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I started running again.  Outside in about eighty degree heat at night in the Santa Clarita Valley.  This week, it hit over a 100 degrees.  And I have been living and practicing in my home without air conditioning.

I really love running, but I also love when my achilles are so long that my heels almost touch the floor in Adho Mukha Svanasana.  So for me, every run is a treat that has to be countered with massive hip and achilles openers.  My calling, hah, may be to teach achilles openers.

Achilles Tendon

I usually practice at home around 12 or 1 p.m..  I’ve been beginning with abdominal work because it prepares me for easy backbends, and because my lower back bears the brunt of my practice if I don’t wake up those abdominals.

After pranayama, my warm-up looks like this:

1. Abdominal work lying flat on the belly – resembles leg lifts

2. Setu Bandha Sarvangasana

3. Lateral abdominal work – legs shift diagonally rather than straight up and down

4. 5 minute well-propped malasana squat.

(If you have achilles so thick you could make sausage out of them and your lower back is tight, this one is for you.  The goal here is to keep the heels parallel and bring them closer than you may otherwise be able to: Set up so that your back is very close to the wall, roll up a yoga mat and place it underneath your heels.  Place a block between the thoracic spine and the wall so that as you press your spine into the wall you are able to lengthen up and drop your bottom down.  For a deeper connection to the pelvic floor, place a block between your thighs too.  If you’d really like a demo of this, please remind me.)

This is one variation of malasana as practiced by BKS Iyengar. Notice the placement of the feet and hips. The heavily propped variation I recommend is upright.

After the warm-up, I do a number of things that I would call experimenting.  Currently, I don’t teach this to my students.  I’m still trying to figure out if this warm-up work I do prepares the ‘average’ student in my classes for what is next.

5. Ustrasana * 3 or Urdhva Dhanurasana * 3

Marissa Lee Harris Practicing Ustrasana

6. Urdhva Dhanurasana walk down the wall

After this, we are really talking universal points of movement.

7. 3 * Surya A

8. 5 * Surya B Prep

(I think I’ve talked about what Surya B prep looks like for me in earlier posts.  If you are familiar with Surya Namaskar B, the vinyasa is the same.  The difference is once I’ve stepped forward, I never come fully up.  I spend 5 breaths with my fingertips on the floor and 5 breaths drawing the arms forward.)

Surya B prep is especially useful for me when I’ve been running, or out of practice for more than three days.  If you yourself are a runner or have athletic students who are strong but inflexible, I find this opens the achilles in a new way.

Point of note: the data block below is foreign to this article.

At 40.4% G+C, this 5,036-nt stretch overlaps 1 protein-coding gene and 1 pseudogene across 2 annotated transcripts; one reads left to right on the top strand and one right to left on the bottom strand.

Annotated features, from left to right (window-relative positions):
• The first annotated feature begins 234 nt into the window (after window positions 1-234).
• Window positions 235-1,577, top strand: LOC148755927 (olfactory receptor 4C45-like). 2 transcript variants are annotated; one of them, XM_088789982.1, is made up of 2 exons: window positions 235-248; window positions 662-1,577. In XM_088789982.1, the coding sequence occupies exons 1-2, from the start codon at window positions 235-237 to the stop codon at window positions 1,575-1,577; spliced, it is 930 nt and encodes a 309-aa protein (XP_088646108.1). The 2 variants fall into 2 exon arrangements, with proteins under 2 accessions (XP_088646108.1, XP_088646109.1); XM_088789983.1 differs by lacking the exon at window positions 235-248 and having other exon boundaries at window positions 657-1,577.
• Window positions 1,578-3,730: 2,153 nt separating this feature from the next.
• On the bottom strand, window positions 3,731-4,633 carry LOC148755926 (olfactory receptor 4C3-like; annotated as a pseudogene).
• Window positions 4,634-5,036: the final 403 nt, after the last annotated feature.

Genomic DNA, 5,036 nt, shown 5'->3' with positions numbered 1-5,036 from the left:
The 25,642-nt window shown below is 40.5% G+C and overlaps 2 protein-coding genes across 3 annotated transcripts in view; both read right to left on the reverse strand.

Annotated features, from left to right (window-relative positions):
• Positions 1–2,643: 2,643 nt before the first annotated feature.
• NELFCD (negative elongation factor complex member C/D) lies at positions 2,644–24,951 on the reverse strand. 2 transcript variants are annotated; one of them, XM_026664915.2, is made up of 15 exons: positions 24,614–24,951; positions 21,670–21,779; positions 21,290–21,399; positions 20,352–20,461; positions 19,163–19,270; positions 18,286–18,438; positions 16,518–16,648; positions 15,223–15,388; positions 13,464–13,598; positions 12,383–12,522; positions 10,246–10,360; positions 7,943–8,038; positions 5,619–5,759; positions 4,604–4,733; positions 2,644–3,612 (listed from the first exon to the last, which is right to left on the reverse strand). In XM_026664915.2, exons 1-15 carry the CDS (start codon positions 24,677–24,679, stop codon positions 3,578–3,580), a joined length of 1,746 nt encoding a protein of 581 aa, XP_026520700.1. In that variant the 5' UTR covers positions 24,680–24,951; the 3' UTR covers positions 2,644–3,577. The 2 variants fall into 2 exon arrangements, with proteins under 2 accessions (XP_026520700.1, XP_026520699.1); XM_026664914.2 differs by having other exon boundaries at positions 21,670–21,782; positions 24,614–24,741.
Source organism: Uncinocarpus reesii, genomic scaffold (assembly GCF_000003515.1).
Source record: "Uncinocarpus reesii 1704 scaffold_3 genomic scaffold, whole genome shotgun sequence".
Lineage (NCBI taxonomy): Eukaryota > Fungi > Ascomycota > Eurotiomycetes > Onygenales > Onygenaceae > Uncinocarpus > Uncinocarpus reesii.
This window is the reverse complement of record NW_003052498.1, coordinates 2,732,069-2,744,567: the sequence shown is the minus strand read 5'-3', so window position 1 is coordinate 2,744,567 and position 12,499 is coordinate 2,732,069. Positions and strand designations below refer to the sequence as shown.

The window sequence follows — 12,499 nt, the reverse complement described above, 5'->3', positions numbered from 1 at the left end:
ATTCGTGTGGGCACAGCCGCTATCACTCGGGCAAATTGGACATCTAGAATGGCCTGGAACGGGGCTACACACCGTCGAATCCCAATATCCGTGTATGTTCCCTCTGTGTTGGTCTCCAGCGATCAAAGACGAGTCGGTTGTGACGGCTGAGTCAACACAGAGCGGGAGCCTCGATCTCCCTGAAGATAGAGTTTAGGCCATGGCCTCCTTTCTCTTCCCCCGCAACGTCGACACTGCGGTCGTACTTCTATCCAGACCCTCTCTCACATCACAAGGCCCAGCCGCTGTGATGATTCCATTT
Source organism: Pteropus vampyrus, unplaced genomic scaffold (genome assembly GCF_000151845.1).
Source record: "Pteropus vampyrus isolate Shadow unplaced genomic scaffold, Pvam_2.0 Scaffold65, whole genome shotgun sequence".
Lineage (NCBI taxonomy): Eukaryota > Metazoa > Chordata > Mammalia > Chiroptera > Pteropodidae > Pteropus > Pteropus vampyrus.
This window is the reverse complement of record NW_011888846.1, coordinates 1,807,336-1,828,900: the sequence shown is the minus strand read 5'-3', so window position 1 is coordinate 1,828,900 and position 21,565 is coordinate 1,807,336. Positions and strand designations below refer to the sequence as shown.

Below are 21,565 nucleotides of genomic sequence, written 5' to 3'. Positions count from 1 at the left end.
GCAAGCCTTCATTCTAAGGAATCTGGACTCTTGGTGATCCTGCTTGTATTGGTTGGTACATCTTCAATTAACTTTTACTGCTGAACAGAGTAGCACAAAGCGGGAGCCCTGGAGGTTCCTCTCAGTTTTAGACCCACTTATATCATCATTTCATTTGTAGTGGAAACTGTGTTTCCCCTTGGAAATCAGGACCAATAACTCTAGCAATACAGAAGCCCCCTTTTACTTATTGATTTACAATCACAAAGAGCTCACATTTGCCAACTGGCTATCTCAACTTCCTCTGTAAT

Practicing yoga really is an exercise in discovering yourself.  One of the things I’ve discovered is that a home practice teaches me that each body really is very, very unique.  And the more we learn this I think as teachers, the more I hope we become adept at seeing our students specific needs and learning to create classes and sequences that can work for many bodies.

Teaching and taking class has taught me a couple other things I believe pretty strongly.

I wish teachers wouldn’t say, “For Level 1, do this.  For Level 2, do this.”  In a very advanced classroom full of teachers, it’s not relevant.  And in a mixed level class it’s misleading.  It’s also a testament to how far I have to go…because I’m always tempted when a teacher says to move to the “Level 2” variation even if I know I’ll be suffering later.

I myself am trying to stop saying to my students, “You should feel ….”  Again, if I’m in a classroom in Malasana asked to turn my feet parallel and I’ve just been running, and the teacher says, “You should feel a steady grounding matched with a light lift from the arches of your feet, and a sense of relief and connection.”  Or worse, “You should feel happy.”  Hah.  Make note.  I’m dying.  I’m actually in the corner dying.  Malasana has killed me.

“You should feel that Malasana has killed you,” might be more relevant for me at that time. And maybe more relevant for everyone all of the time, “Notice how you feel.”

And maybe notice how just changing from saying “You should feel” to “Notice how you feel” slows down the breath.




6 Responses to A typical August day yoga practice

  1. Adrienne says:

    Thank you for your post. I sometimes wonder if my heels will ever touch the floor in Adho Mukha Svanasana. I really enjoy a supported Malasana, taking the time to breath in to my achilles tendon.

    • thursday says:

      The more I practice these days, the slower my practice has become. How do you support your heels in malasana? with a blanket? or something else? What about the spine? do you sit upright? or let it round?

  2. Shanti says:

    Great post, Renee…..I always love your writing and perspective. You should feel proud :) j/k

    • thursday says:

      Thanks Shanti for reading. It’s nice to always hear from you, and I look forward to hearing of your upcoming adventures as you leave L.A.. Bittersweet.


  3. Aja Boogie says:

    Excellent post Renee :)

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